Assad to Visit Iran, Possibly Help French Woman on Trial

Syrian President Bashar Assad opened talks with Iranian officials Wednesday in a visit expected to include an appeal to free a French academic accused of plotting to overthrow the Islamic regime.

Assad is a close Iranian ally and also is using the trip to personally congratulate Iran's president, Mahmoud Ahmadinejad, on his re-election, which touched off massive unrest after opponents claimed the results were rigged.

One of the pro-reform challengers in the June 12 vote, Mahdi Karroubi, said he was ready to present evidence that some protesters were raped in custody.

Parliament, meanwhile, is awaiting the formal list of the president's Cabinet nominees, which could bring another wave of demonstrations.

But much of the international attention will focus on whether Assad lobbies for the release of Clotilde Reiss, a French academic on trial with more than 100 politicians, journalists and activists accused of trying to engineer a "velvet revolution" to overthrow the Islamic leadership.

Reiss was released last week on bail, but judicial authorities have barred her from leaving the country.

France last week thanked Syria for helping win the release from jail of a French-Iranian employee of the French embassy in Tehran, who is also in the same mass trial.

Syria carries considerable weight with Iranian officials as Tehran's closest Arab ally.

Releasing the French academic could be seen by Iran's leadership as a chance to win some international goodwill after facing allegations of torture and other abuses against demonstrators.

Karroubi issued a letter to Parliamentary Speaker Ali Larijani saying he was prepared to meet with top officials, including Ahmadinejad, to present testimony and other material to bolster the rape claims. The letter was posted on his party's Web site.

Karroubi, a former parliament speaker himself, said he has received reports of rapes from detainees released from jail as well as from former military commanders and other senior officials. Karroubi claims the abuses took place at Tehran's Kahrizak prison, which was ordered closed earlier this month.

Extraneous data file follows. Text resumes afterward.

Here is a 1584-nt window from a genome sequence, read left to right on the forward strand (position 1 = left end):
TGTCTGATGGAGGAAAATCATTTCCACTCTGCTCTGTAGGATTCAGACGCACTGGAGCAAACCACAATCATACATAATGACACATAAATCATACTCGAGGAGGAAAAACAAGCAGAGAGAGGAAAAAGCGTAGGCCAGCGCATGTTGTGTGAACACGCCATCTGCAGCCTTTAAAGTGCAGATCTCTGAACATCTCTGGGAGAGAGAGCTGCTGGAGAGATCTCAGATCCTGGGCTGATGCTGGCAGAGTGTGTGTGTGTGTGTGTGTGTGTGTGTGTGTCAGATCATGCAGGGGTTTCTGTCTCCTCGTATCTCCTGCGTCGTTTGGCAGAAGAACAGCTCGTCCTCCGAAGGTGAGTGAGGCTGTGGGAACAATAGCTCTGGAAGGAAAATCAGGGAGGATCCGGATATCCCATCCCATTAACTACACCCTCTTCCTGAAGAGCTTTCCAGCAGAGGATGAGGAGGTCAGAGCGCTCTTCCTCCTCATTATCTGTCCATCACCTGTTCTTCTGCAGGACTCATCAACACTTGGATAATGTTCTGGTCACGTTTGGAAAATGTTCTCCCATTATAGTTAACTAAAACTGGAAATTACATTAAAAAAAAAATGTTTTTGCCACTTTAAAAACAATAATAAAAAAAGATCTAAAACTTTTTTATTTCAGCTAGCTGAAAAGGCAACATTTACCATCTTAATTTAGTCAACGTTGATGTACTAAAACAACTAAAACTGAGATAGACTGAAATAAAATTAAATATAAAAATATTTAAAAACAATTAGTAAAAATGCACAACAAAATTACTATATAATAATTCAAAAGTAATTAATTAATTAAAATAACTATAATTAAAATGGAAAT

But Larijani has rejected Karroubi's claims and other hard-liners have called for the arrest and trial of Karroubi for making the allegations.

Karroubi slammed Larijani's speedy denial, saying no probe could have been completed that fast. He has also vowed he won't remain silent over the "medieval torture and corruption" in Iran's prisons.

Some conservatives have also demanded a full investigation, leading to splits in Ahmadinejad's base of support.

"I demand from you to hold a meeting ... so that I can personally present my documents and evidence on cases of sexual abuse in some prisons," Karroubi said in the letter.

He has alleged that some detainees were "forced to go naked, crawl on their hands knees and knees like animals, with prison guards riding on their backs." Others were forced to lie "naked, on top of one another" — drawing parallels to the U.S. military abuses of detainees at Iraq's Abu Ghraib prison.

On Monday, Iran's prosecutor general ordered the closure of the pro-reform newspaper Etemad-e Melli after it ran articles on Karroubi's rape allegations. Karroubi heads the political party that runs the newspaper. The prosecutor gave no word on the length of the closure.